Knob and Tube Replacement Cost
If you're living in an older home or looking at one to buy, you may have encountered the term "knob and tube wiring," usually in the form of a recommendation to replace it for safety reasons. What exactly is knob and tube wiring, why should it be replaced, and, critically, how much is it going to cost you? Overall, the benefits vastly outweigh knob and tube replacement cost, making it a smart decision for homeowners.
Knob and Tube Wiring
This type of wiring started to be used in the late 1800s, continuing into the early 20th century. It consists of two long wires covered in rubber insulators and run along the beams of a house, wrapped around ceramic tubes at the joists and at key joins to prevent chafing (which could damage the insulator and create an electrical problem). Material called loom covers the insulation at key points to add protection.
You don't want knob and tube wiring in your house for a number of reasons. For one thing, from a purely legal perspective, it's usually a violation of the electrical code. Having knob and tube wiring can cause problems with home sales, insurance paperwork, and other activities related to your home. Insurers may balk at providing coverage for a home with knob and tube wiring unless the insulation is in good condition, which usually isn't the case.
The reason this type of wiring contravenes electrical code in most cases is because it's unsafe. The wiring is ungrounded, and in older homes, it usually doesn't have sufficient branch circuits to handle the power demands of modern life. When multiple appliances are run at once, they tend to overload knob and tube wiring and cause a fire. Furthermore, that insulation is often severely damaged, which can lead to spontaneous problems.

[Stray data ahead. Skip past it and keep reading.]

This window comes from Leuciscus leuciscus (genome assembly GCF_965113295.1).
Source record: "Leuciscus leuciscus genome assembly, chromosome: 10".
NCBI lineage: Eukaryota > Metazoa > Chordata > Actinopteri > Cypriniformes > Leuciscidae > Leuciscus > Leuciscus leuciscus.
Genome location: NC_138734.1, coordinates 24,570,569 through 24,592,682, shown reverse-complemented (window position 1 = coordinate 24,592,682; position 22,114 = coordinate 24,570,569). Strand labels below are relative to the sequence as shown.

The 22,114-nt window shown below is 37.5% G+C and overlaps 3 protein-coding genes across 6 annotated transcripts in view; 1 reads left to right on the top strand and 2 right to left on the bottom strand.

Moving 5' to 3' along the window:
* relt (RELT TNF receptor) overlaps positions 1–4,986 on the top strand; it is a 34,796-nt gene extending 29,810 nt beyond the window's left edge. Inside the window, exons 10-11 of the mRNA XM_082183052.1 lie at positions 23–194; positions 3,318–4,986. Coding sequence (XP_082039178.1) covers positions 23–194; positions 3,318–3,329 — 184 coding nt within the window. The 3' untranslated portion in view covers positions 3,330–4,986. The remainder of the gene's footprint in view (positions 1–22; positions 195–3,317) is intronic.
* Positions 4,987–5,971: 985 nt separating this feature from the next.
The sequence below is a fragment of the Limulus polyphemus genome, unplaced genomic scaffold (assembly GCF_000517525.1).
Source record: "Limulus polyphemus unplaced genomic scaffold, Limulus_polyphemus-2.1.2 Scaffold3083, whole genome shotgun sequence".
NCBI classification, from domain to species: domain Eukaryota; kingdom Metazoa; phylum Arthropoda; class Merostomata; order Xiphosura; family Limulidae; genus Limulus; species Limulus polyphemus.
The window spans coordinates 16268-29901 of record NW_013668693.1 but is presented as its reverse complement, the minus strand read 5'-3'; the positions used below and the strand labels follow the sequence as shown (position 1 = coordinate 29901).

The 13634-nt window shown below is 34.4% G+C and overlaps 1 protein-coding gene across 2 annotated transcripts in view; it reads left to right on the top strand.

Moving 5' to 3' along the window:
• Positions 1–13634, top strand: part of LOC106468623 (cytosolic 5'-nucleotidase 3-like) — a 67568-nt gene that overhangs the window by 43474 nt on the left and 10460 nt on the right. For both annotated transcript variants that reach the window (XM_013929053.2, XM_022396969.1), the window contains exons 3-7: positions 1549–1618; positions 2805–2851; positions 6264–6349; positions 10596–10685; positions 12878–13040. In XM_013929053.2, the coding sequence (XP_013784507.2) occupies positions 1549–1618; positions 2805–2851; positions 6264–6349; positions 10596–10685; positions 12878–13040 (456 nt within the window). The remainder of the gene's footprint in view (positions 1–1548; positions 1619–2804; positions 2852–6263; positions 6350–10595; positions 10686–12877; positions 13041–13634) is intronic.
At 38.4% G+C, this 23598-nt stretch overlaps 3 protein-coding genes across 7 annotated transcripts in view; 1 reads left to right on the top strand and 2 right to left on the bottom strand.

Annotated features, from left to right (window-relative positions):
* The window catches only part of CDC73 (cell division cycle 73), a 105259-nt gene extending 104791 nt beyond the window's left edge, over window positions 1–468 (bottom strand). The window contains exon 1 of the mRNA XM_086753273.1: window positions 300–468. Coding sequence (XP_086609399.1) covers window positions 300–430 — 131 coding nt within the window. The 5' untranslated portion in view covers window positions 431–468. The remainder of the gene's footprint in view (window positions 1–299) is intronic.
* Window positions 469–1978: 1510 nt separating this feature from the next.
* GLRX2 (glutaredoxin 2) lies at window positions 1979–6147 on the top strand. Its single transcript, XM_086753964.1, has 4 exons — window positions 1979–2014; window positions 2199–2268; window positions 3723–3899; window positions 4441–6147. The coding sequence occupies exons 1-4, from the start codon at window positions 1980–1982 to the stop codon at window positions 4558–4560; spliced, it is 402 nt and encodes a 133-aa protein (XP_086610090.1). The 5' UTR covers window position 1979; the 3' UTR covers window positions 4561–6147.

While it is generally legal to have knob and tube wiring, it cannot be newly installed, and in some cases may need to be repaired or replaced to bring a home up to code if it's in poor condition.
Rewiring: How Much Will It Cost?
For a standard two-story home, knob and tube replacement cost may run between $4,000 and $8,000, and for every additional story, plan on adding at least $2,000. This includes running new wiring, filling in holes, disconnecting the old system, installing a modernized junction box, replacing fuses with breakers, and updating any necessary outlets, receptacles, and fixtures connected directly to the wiring.
The process is often time-consuming and disruptive, as electricians will need full access to the house for the project, and power will need to be shut off so they can work safely. They'll also be adding more receptacles to update the home to the current electrical code, which mandates more coverage to reduce the risk of electrical overload.
Costs will increase if the home doesn't have good crawlspaces and attic access, making it harder to work. Knob and tube replacement cost can also be higher if you need to install additional electrical panels in locations like the garage, or if you have outbuildings that also require rewiring.
Be aware that knob and tube replacement cost may not factor in the cost of patching holes in the walls, matching paint, and other tasks related to cleaning up after the new electrical installation.
As with any electrical project, find a licensed electrician to do the work, and request multiple quotes to obtain the best rate and service. If you're considering the purchase of a home with knob and tube wiring, you may want to see whether rewiring could be added to the contract as a condition of sale, or if you can receive a discount on the sales price to reflect the expense of redoing the wiring. Some mortgage lenders may refuse a loan or take longer to make a decision out of concern about the risks of knob and tube wiring.
Katie Marks writes for Networx.com.
Updated January 17, 2018.
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